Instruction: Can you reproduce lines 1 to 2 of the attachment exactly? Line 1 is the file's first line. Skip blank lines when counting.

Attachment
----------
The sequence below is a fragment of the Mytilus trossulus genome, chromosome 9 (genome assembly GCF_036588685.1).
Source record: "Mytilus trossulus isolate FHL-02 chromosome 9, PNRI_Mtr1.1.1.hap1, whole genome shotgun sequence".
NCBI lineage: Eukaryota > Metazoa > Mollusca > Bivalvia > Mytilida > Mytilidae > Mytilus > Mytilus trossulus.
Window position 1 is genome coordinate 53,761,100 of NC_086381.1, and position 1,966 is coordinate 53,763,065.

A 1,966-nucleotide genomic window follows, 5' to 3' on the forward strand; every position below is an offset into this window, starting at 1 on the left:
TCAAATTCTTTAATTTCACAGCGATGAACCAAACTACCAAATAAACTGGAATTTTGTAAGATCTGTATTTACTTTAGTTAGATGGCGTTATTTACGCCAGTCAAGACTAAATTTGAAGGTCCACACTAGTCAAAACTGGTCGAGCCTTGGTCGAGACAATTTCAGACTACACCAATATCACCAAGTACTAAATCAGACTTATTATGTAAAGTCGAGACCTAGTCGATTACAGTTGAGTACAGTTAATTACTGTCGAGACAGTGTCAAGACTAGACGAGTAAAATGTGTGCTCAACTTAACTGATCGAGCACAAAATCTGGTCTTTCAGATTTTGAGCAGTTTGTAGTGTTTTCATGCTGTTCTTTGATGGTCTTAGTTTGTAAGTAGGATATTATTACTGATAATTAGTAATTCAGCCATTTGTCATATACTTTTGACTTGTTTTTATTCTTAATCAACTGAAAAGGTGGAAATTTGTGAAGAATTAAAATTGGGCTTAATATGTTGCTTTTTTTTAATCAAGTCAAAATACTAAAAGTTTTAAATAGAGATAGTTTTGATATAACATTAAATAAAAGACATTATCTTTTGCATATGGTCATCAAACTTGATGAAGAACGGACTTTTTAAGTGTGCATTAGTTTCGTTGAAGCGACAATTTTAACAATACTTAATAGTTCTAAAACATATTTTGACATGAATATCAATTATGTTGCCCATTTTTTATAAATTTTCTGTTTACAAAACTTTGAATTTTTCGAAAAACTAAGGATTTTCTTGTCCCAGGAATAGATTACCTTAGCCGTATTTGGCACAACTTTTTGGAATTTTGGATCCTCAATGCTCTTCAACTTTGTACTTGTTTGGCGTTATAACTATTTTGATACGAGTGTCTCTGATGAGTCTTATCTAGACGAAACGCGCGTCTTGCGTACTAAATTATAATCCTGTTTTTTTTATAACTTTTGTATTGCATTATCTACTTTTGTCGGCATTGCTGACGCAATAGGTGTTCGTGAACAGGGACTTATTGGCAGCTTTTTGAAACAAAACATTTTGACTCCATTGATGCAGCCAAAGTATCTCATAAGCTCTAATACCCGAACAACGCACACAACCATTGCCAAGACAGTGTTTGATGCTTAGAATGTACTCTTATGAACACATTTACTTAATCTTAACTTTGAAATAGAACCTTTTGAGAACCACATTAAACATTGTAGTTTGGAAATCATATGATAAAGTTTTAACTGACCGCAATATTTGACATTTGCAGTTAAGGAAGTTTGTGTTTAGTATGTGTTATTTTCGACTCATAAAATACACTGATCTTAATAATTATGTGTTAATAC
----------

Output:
The sequence below is a fragment of the Mytilus trossulus genome, chromosome 9 (genome assembly GCF_036588685.1).
Source record: "Mytilus trossulus isolate FHL-02 chromosome 9, PNRI_Mtr1.1.1.hap1, whole genome shotgun sequence".